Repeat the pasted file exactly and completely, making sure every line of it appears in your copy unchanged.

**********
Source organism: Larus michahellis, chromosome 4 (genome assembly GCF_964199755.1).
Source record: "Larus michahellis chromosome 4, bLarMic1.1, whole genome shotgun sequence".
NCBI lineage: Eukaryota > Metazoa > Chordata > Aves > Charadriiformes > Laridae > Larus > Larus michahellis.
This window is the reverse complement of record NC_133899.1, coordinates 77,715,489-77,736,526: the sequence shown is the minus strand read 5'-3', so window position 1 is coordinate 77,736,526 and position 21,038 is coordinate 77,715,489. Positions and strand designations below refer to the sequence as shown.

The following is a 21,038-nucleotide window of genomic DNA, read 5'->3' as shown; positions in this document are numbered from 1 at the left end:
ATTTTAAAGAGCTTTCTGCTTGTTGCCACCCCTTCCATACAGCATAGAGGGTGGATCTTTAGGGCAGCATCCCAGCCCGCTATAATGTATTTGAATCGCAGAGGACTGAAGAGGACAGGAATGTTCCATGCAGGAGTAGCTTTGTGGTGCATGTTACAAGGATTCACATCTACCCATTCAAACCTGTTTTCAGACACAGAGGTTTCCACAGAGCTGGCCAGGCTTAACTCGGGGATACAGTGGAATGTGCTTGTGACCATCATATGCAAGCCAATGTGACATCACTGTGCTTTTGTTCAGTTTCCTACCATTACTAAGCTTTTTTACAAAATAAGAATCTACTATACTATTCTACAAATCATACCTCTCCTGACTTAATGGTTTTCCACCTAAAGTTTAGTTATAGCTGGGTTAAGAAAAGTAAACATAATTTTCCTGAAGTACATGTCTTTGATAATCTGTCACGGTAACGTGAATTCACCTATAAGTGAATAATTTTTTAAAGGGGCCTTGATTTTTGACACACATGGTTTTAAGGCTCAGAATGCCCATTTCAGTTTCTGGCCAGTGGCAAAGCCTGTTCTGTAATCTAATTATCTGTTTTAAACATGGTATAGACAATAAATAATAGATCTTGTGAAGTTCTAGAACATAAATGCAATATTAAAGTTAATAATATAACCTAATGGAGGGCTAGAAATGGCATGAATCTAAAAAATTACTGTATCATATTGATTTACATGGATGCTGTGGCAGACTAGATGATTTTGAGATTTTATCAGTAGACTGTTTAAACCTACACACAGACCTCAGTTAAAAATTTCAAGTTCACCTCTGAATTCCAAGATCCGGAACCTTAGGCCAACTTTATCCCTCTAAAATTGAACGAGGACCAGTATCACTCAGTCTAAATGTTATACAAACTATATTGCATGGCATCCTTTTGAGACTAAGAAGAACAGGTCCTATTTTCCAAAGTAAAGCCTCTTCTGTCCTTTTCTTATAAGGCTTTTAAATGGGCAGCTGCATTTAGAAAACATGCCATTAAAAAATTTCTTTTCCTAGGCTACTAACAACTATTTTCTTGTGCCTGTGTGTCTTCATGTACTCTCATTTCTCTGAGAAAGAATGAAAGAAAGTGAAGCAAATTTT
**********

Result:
Source organism: Larus michahellis, chromosome 4 (genome assembly GCF_964199755.1).
Source record: "Larus michahellis chromosome 4, bLarMic1.1, whole genome shotgun sequence".
NCBI lineage: Eukaryota > Metazoa > Chordata > Aves > Charadriiformes > Laridae > Larus > Larus michahellis.
This window is the reverse complement of record NC_133899.1, coordinates 77,715,489-77,736,526: the sequence shown is the minus strand read 5'-3', so window position 1 is coordinate 77,736,526 and position 21,038 is coordinate 77,715,489. Positions and strand designations below refer to the sequence as shown.

The following is a 21,038-nucleotide window of genomic DNA, read 5'->3' as shown; positions in this document are numbered from 1 at the left end:
ATTTTAAAGAGCTTTCTGCTTGTTGCCACCCCTTCCATACAGCATAGAGGGTGGATCTTTAGGGCAGCATCCCAGCCCGCTATAATGTATTTGAATCGCAGAGGACTGAAGAGGACAGGAATGTTCCATGCAGGAGTAGCTTTGTGGTGCATGTTACAAGGATTCACATCTACCCATTCAAACCTGTTTTCAGACACAGAGGTTTCCACAGAGCTGGCCAGGCTTAACTCGGGGATACAGTGGAATGTGCTTGTGACCATCATATGCAAGCCAATGTGACATCACTGTGCTTTTGTTCAGTTTCCTACCATTACTAAGCTTTTTTACAAAATAAGAATCTACTATACTATTCTACAAATCATACCTCTCCTGACTTAATGGTTTTCCACCTAAAGTTTAGTTATAGCTGGGTTAAGAAAAGTAAACATAATTTTCCTGAAGTACATGTCTTTGATAATCTGTCACGGTAACGTGAATTCACCTATAAGTGAATAATTTTTTAAAGGGGCCTTGATTTTTGACACACATGGTTTTAAGGCTCAGAATGCCCATTTCAGTTTCTGGCCAGTGGCAAAGCCTGTTCTGTAATCTAATTATCTGTTTTAAACATGGTATAGACAATAAATAATAGATCTTGTGAAGTTCTAGAACATAAATGCAATATTAAAGTTAATAATATAACCTAATGGAGGGCTAGAAATGGCATGAATCTAAAAAATTACTGTATCATATTGATTTACATGGATGCTGTGGCAGACTAGATGATTTTGAGATTTTATCAGTAGACTGTTTAAACCTACACACAGACCTCAGTTAAAAATTTCAAGTTCACCTCTGAATTCCAAGATCCGGAACCTTAGGCCAACTTTATCCCTCTAAAATTGAACGAGGACCAGTATCACTCAGTCTAAATGTTATACAAACTATATTGCATGGCATCCTTTTGAGACTAAGAAGAACAGGTCCTATTTTCCAAAGTAAAGCCTCTTCTGTCCTTTTCTTATAAGGCTTTTAAATGGGCAGCTGCATTTAGAAAACATGCCATTAAAAAATTTCTTTTCCTAGGCTACTAACAACTATTTTCTTGTGCCTGTGTGTCTTCATGTACTCTCATTTCTCTGAGAAAGAATGAAAGAAAGTGAAGCAAATTTT